At Spectra, we are pleased to see the inclusion of trans status and sexual orientation as optional questions on the 2021 census. However, we are aware there has been a lot of misinformation and confusion regarding these questions, as well as the question about sex.
For ease of access, we have highlighted below the key take away points that dispel any of the myths that are floating around:
- Filling in the census is safe for people, and helpful to the services that support them.
- The census is sealed for 100 years. No individual can be outed or be in trouble for any answer they give to questions about their sex, gender, or sexual orientation, (or anything else) within their lifetime.
- You do NOT need a Gender Recognition Certificate to accurately record your sex and/or gender on the census. No one should be able to access or pressure the way you fill in your census questions.
If you are concerned about being outed and need to fill in the census response separately from your household in order not to out yourself, this can be done easily by getting an individual access code here: https://census.gov.uk/en/request/access-code/individual/
Others in your household will not know that you have done this.
If you need help filling out the form there is support available here: https://census.gov.uk/help/languages-and-accessibility
If you are concerned about media reports on guidance for trans people
National research like the census is important because it helps us better understand how some groups of people may be disadvantaged when compared to others.
The 2021 census features a question which asks: “What is your sex?” for which there are two possible answers: female and male. There is a separate question about gender identity with an open text field.
It is unfortunate that the sex question still does not acknowledge intersex or non-binary people. However, if you are a trans woman or a man, it is still helpful for you to answer the question in a way that reflects your lived experience. This will be useful in looking at how trans people might experience sexual inequality.
On Tuesday 9th March a judge ordered the Office for National Statistics (who are responsible for the census) to amend the guidance for the sex question.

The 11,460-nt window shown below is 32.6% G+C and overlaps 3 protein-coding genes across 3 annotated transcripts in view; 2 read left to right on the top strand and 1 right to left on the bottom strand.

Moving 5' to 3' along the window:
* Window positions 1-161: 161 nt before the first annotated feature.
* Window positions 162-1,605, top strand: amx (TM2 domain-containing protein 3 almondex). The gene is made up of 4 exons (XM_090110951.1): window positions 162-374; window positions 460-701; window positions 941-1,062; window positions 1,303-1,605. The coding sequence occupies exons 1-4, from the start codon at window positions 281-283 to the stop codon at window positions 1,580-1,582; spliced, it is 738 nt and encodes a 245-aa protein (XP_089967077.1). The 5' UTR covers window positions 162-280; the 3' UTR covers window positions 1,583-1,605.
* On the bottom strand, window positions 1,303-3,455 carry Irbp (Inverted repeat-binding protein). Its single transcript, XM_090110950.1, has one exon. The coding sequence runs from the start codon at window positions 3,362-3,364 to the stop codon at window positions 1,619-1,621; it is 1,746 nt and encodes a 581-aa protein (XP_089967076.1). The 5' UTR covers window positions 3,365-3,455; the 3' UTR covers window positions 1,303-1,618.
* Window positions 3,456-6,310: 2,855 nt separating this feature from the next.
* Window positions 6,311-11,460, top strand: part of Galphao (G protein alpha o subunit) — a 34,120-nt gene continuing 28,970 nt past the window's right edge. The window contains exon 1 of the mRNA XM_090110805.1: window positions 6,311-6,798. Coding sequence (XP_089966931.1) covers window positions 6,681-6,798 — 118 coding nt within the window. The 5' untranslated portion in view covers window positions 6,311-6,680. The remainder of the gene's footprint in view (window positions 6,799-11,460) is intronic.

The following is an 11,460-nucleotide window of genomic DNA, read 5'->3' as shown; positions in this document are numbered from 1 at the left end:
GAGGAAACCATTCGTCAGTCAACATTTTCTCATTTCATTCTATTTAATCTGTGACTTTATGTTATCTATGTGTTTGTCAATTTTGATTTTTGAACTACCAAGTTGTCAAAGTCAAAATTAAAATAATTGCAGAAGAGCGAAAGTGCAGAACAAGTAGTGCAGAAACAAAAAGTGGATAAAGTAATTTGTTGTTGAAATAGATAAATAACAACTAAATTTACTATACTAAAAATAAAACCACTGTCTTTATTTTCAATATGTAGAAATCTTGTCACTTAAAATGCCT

The guidance previously read: “If you are considering how to answer, use the sex recorded on one of your legal documents such as a birth certificate, gender recognition certificate, or passport”.
The guidance now reads: “If you are considering how to answer, use the sex recorded on your birth certificate or Gender Recognition Certificate.”
However, this may change again following a court case next week.
Regardless, this guidance does not actually prevent trans people from writing down their female or male lived sex in response to the sex question, even if you have not changed your birth certificate.
For the sake of collecting accurate data, we therefore encourage all trans people to respond to the census in a way that best reflects your personal experience of sex as well as gender.
If you are trans and/or non-binary and need further support
We want to emphasize that we are here for trans and non-binary communities and provide a range of mental health and wellbeing services. You can find information about our services, including mentoring and social groups here: https://spectra-london.org.uk/trans-gender-services/
Trans people are who they say they are, trans rights are human rights and no judge can erase us! We stand together as a community and amplify trans voices. Finally, if you wish reach-out you can always contact us at: firstname.lastname@example.org.